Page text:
Mar 16, 2016 | By Kira

Sheffield and London-based Fripp Design and Research has been granted a UK patent for its novel method of 3D printing silicone. Unlike other silicon 3D printing processes which rely on creating and approving new materials for use, Fripp Design’s Picsima method works with affordable, FDA-approved silicones that are already on the market, reducing the costs and expanding the possibilities in soft and flexible 3D printed prosthetics, medical devices, consumer electronics and industrial prototypes.

We first wrote about Fripp Design and Research back in 2013. At that time, the company was working alongside the University of Sheffield to develop full-color soft tissue 3D printed prosthetics, including noses, ears, and eyes. From that research project, Fripp Design was motivated to further optimize full-color silicone 3D printing for the medical, consumer, and industrial markets.

This led to the development of, and patent application for, the Picsima 3D printer, a unique additive manufacturing machine that, unlike existing FDM 3D printers, precisely controls the polymerization and extrusion of silicone directly from .STL CAD files. Using the Picsima 3D printing method, Fripp Design engineers have achieved very soft 3D printed parts that score from 20 OO to 40 A on the Shore Hardness scale (for perspective, chewing gum sits at around 20 OO, a rubber band at 25 A, and solid truck tires are way up at 50 D.)

As mentioned above, what makes Picsima unique in the silicone 3D printing market is that it refers to a specific method rather than specific material. In this “addition curing method of vulcanisation” method, there are three active components: a base oil, a cross linker, and a catalyst. The cross linker determines the softness of the rubber, and the catalyst accelerates curing time. Whereas in traditional silicone manufacturing, the three components would be mixed together and set in a mold, Fripp Design’s innovation is to use the catalyst to create 3D geometries not with a mold, but with additive manufacturing technology.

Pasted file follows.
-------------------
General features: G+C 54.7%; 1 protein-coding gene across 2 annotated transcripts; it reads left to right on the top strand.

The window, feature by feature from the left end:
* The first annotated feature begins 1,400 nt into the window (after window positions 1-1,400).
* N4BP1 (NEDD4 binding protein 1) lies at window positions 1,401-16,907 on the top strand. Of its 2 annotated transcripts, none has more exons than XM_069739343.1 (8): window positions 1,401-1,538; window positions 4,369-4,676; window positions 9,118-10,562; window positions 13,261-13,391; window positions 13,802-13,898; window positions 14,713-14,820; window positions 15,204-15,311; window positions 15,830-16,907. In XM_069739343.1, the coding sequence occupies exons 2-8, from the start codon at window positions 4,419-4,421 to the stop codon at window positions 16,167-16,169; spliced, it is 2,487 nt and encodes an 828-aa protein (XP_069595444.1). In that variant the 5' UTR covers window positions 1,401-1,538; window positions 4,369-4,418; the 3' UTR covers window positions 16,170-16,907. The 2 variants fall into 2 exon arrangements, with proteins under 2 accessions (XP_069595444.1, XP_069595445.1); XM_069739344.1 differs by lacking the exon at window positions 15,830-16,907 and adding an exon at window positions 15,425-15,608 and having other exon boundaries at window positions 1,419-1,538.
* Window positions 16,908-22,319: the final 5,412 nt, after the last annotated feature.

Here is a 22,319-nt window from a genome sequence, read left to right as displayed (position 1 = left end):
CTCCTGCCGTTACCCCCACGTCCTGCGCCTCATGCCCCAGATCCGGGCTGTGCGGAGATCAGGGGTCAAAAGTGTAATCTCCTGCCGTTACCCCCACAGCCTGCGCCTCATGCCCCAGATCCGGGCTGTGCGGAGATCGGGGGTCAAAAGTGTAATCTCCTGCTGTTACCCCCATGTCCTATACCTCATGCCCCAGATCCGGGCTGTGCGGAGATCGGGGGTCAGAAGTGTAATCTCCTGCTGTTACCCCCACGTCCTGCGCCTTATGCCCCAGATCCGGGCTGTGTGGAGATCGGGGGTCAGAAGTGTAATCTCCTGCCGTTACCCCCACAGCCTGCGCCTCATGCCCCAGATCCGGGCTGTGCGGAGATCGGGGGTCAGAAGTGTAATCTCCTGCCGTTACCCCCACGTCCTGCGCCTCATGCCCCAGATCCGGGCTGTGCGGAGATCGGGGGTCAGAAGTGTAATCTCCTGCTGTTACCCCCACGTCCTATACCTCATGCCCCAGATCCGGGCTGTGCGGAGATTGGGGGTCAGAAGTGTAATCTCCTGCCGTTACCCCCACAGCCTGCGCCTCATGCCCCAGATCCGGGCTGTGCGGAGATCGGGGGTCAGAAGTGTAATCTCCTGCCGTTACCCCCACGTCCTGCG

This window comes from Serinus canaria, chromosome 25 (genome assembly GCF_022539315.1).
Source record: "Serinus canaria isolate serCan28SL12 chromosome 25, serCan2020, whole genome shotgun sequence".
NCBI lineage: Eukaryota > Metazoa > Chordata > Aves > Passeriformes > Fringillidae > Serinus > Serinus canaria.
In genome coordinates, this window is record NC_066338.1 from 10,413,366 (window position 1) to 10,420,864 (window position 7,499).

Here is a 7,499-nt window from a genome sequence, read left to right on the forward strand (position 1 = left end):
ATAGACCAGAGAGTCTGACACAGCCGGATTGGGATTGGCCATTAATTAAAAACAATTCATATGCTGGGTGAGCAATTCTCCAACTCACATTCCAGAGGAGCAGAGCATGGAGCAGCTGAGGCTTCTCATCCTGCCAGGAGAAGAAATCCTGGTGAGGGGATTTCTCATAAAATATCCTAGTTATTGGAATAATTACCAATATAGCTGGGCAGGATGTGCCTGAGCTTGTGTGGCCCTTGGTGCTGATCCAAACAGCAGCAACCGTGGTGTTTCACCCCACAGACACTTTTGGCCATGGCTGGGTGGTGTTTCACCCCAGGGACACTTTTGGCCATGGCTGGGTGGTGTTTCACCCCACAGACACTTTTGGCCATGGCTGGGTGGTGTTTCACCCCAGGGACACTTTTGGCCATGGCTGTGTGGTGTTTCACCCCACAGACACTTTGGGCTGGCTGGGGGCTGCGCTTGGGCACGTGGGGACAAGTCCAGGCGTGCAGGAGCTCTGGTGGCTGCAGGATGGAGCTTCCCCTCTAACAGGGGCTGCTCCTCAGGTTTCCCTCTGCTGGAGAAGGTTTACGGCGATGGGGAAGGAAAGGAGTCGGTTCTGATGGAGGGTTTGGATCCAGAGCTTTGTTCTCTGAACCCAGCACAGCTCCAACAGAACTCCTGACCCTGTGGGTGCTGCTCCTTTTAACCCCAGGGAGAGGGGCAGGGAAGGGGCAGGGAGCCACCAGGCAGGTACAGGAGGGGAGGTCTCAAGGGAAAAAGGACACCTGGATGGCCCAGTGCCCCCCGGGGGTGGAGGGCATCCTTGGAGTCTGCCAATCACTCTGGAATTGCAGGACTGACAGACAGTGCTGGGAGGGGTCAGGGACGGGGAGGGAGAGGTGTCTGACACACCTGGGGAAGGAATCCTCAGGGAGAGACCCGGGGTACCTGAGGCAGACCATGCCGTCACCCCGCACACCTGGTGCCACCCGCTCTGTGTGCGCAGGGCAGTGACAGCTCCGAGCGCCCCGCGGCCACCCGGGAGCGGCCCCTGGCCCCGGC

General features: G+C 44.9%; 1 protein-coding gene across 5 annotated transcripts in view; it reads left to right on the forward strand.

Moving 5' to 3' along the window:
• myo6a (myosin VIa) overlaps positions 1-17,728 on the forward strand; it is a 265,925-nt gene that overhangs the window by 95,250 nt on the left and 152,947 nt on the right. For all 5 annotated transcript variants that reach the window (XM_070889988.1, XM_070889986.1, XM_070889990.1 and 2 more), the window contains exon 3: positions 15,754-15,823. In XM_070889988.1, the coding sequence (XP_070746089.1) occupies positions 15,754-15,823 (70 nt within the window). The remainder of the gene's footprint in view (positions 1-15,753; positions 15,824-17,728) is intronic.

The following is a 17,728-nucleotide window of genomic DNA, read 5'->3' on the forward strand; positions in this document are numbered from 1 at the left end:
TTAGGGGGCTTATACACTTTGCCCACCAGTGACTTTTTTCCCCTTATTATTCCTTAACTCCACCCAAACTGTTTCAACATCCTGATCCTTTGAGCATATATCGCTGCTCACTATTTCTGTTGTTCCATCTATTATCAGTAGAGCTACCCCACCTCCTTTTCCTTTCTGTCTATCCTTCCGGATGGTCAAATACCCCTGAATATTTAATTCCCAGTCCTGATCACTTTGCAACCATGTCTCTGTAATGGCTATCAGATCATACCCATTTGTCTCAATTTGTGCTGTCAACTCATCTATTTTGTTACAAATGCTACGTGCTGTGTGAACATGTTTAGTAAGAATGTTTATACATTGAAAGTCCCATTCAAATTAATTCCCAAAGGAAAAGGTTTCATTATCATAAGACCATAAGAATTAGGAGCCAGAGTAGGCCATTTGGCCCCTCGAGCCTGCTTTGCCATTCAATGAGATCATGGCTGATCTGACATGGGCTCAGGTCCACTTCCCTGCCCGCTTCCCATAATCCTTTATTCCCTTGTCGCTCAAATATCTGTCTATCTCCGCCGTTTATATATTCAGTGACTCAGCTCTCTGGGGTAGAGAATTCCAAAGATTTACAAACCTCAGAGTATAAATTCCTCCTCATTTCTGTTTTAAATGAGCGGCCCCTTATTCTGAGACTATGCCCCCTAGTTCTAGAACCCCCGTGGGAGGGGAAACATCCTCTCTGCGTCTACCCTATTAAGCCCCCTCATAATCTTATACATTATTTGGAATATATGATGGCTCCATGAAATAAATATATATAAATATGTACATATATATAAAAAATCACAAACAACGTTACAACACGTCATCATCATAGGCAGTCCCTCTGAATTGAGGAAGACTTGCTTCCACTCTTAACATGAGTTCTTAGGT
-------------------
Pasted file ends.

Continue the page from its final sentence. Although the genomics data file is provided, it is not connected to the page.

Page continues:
“Tom Fripp and the team were playing around with platinum curing silicone in the office when they all had what I describe as the ‘light bulb moment’” said Steve Roberts, director and co-owner of the company. “We realized that we could extrude the catalyst into a bath of silicone oil and catalyst to create 3 dimensional geometry.” “This is significant because we are not creating materials that would need to be tested and approved for use,” he continued. “If the material is approved for use in molds, then the material is approved as a material for 3D printing as well.”

The finished 3D printed silicone parts are built, cured, and processed in under an hour, and are strong enough to be vigorously treated, stretched, and re-used. The silicone can also be pigmented for full-color 3D prints. According to Fripp Design and Research, it is the world’s first method for 3D printing off-the-shelf 2 part RTV silicone without the need for supports, specialist tools, or any post-processing.